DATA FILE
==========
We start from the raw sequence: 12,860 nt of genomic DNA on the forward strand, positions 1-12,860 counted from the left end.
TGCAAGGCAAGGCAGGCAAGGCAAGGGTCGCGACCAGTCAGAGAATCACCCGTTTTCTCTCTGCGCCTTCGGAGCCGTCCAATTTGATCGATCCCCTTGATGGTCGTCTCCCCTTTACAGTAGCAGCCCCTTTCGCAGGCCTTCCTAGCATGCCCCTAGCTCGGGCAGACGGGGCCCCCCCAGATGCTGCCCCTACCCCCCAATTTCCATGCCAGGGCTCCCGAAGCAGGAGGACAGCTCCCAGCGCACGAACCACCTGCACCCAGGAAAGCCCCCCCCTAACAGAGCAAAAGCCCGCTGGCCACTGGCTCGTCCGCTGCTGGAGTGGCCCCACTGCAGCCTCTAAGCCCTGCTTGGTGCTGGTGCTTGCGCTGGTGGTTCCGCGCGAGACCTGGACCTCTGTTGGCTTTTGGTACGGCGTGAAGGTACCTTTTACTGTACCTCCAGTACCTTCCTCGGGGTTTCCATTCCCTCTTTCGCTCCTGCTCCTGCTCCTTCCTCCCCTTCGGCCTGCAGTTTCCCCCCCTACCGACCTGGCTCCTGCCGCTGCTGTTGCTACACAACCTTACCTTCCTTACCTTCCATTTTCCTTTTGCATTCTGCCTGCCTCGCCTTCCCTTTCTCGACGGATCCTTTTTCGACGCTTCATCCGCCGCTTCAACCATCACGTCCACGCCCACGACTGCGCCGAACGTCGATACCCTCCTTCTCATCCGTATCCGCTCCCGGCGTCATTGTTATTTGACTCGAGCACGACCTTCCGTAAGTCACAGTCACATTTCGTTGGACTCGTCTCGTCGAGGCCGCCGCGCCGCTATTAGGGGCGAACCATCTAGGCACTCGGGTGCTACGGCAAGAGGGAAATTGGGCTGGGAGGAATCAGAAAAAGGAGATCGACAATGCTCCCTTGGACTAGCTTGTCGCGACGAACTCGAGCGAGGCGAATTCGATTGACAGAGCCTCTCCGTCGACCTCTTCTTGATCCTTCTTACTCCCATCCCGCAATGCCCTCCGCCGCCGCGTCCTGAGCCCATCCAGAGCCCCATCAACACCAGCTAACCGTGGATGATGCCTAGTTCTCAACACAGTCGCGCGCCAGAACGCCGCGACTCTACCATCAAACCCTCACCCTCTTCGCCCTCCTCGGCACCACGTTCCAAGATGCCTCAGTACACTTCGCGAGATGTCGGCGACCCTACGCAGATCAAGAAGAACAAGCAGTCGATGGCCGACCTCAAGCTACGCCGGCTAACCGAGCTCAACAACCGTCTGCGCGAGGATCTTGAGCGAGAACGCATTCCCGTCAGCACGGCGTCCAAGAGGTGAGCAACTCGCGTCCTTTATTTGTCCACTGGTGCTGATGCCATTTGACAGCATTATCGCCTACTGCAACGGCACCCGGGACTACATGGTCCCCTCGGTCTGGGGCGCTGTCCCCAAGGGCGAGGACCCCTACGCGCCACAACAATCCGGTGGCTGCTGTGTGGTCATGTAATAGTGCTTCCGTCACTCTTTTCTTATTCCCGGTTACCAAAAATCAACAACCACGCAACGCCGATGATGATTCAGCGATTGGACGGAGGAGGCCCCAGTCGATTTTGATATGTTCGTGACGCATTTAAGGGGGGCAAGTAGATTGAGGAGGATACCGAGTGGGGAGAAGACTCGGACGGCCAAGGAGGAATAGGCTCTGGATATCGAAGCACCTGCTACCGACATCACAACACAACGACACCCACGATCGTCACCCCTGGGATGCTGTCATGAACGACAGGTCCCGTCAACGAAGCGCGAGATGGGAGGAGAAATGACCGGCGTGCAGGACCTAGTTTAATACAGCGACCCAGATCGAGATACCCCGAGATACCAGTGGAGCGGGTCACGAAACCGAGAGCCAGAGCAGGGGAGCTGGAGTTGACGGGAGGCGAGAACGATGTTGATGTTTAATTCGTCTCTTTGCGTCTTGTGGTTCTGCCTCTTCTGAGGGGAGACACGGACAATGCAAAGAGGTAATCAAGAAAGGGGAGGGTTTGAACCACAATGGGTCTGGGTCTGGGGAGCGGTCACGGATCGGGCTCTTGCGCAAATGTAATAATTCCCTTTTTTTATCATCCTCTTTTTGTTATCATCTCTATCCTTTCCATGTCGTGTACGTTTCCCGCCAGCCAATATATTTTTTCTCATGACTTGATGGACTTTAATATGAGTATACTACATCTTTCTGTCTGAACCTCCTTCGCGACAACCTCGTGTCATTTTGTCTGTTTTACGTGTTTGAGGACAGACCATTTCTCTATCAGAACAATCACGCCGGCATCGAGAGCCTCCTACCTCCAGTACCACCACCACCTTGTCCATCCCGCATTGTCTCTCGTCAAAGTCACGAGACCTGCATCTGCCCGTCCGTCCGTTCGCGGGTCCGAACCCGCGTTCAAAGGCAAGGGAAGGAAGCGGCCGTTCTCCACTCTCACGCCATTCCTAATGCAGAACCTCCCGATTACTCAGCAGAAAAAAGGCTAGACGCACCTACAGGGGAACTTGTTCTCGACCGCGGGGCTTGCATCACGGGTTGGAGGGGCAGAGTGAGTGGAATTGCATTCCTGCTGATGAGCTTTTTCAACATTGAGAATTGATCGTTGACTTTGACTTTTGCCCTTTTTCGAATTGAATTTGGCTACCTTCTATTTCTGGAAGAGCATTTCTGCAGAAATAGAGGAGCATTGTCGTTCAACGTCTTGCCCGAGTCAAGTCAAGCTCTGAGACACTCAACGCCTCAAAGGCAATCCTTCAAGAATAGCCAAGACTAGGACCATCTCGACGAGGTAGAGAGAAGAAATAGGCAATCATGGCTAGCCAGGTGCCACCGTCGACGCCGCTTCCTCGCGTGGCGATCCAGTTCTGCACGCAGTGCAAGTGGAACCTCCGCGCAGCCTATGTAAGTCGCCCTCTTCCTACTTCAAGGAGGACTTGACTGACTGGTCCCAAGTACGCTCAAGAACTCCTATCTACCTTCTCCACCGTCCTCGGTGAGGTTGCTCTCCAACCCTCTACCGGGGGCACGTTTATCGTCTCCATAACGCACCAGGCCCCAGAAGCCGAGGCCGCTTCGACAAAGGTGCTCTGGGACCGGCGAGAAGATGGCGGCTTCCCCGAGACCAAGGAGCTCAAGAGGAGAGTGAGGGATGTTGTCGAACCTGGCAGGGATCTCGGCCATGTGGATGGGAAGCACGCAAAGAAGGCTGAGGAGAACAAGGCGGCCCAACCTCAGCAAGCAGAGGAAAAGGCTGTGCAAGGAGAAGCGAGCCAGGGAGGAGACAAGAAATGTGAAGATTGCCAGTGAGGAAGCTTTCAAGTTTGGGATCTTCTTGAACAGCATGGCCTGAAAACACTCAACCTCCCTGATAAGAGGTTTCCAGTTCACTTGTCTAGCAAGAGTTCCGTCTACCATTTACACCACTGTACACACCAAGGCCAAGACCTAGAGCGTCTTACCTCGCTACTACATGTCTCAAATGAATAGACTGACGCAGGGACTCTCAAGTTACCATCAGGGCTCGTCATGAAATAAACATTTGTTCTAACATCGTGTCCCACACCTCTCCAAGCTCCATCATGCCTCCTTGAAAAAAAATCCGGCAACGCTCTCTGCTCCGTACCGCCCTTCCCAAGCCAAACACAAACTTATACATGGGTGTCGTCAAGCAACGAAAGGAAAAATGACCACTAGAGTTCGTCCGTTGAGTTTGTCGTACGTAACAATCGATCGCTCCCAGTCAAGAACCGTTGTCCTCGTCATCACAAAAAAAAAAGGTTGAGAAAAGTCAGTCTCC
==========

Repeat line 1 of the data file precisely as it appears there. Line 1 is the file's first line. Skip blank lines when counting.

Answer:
We start from the raw sequence: 12,860 nt of genomic DNA on the forward strand, positions 1-12,860 counted from the left end.